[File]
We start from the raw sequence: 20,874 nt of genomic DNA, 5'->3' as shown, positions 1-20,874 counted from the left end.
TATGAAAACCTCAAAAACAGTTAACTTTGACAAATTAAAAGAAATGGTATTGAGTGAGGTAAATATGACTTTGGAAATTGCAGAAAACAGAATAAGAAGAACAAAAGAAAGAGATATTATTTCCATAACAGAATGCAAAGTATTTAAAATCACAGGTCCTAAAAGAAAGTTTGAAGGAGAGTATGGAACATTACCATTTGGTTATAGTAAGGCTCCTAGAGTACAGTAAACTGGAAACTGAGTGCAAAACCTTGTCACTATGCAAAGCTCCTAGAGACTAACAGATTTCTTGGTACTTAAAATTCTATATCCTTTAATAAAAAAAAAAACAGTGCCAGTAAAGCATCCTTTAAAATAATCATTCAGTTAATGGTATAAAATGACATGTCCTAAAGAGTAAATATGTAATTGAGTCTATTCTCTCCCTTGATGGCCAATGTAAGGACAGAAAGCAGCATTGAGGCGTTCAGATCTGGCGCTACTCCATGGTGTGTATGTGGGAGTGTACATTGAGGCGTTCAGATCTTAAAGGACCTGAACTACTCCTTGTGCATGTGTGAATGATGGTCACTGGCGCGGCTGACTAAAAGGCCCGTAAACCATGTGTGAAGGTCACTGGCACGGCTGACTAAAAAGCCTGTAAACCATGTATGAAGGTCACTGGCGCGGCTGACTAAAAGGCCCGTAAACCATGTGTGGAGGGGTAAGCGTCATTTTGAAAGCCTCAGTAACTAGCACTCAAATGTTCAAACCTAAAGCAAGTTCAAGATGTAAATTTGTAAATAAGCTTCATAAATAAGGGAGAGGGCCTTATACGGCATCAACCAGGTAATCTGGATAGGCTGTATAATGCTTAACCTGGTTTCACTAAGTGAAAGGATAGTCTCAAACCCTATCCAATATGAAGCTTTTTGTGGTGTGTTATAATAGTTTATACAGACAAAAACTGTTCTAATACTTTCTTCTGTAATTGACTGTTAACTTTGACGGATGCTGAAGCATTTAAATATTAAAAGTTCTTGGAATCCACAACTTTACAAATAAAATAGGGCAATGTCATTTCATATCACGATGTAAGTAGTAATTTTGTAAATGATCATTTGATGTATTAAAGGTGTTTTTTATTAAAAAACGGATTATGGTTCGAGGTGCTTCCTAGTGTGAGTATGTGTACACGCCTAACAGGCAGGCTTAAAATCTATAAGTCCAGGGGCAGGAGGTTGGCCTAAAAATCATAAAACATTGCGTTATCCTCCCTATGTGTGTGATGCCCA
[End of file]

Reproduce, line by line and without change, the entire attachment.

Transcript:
We start from the raw sequence: 20,874 nt of genomic DNA, 5'->3' as shown, positions 1-20,874 counted from the left end.
TATGAAAACCTCAAAAACAGTTAACTTTGACAAATTAAAAGAAATGGTATTGAGTGAGGTAAATATGACTTTGGAAATTGCAGAAAACAGAATAAGAAGAACAAAAGAAAGAGATATTATTTCCATAACAGAATGCAAAGTATTTAAAATCACAGGTCCTAAAAGAAAGTTTGAAGGAGAGTATGGAACATTACCATTTGGTTATAGTAAGGCTCCTAGAGTACAGTAAACTGGAAACTGAGTGCAAAACCTTGTCACTATGCAAAGCTCCTAGAGACTAACAGATTTCTTGGTACTTAAAATTCTATATCCTTTAATAAAAAAAAAAACAGTGCCAGTAAAGCATCCTTTAAAATAATCATTCAGTTAATGGTATAAAATGACATGTCCTAAAGAGTAAATATGTAATTGAGTCTATTCTCTCCCTTGATGGCCAATGTAAGGACAGAAAGCAGCATTGAGGCGTTCAGATCTGGCGCTACTCCATGGTGTGTATGTGGGAGTGTACATTGAGGCGTTCAGATCTTAAAGGACCTGAACTACTCCTTGTGCATGTGTGAATGATGGTCACTGGCGCGGCTGACTAAAAGGCCCGTAAACCATGTGTGAAGGTCACTGGCACGGCTGACTAAAAAGCCTGTAAACCATGTATGAAGGTCACTGGCGCGGCTGACTAAAAGGCCCGTAAACCATGTGTGGAGGGGTAAGCGTCATTTTGAAAGCCTCAGTAACTAGCACTCAAATGTTCAAACCTAAAGCAAGTTCAAGATGTAAATTTGTAAATAAGCTTCATAAATAAGGGAGAGGGCCTTATACGGCATCAACCAGGTAATCTGGATAGGCTGTATAATGCTTAACCTGGTTTCACTAAGTGAAAGGATAGTCTCAAACCCTATCCAATATGAAGCTTTTTGTGGTGTGTTATAATAGTTTATACAGACAAAAACTGTTCTAATACTTTCTTCTGTAATTGACTGTTAACTTTGACGGATGCTGAAGCATTTAAATATTAAAAGTTCTTGGAATCCACAACTTTACAAATAAAATAGGGCAATGTCATTTCATATCACGATGTAAGTAGTAATTTTGTAAATGATCATTTGATGTATTAAAGGTGTTTTTTATTAAAAAACGGATTATGGTTCGAGGTGCTTCCTAGTGTGAGTATGTGTACACGCCTAACAGGCAGGCTTAAAATCTATAAGTCCAGGGGCAGGAGGTTGGCCTAAAAATCATAAAACATTGCGTTATCCTCCCTATGTGTGTGATGCCCA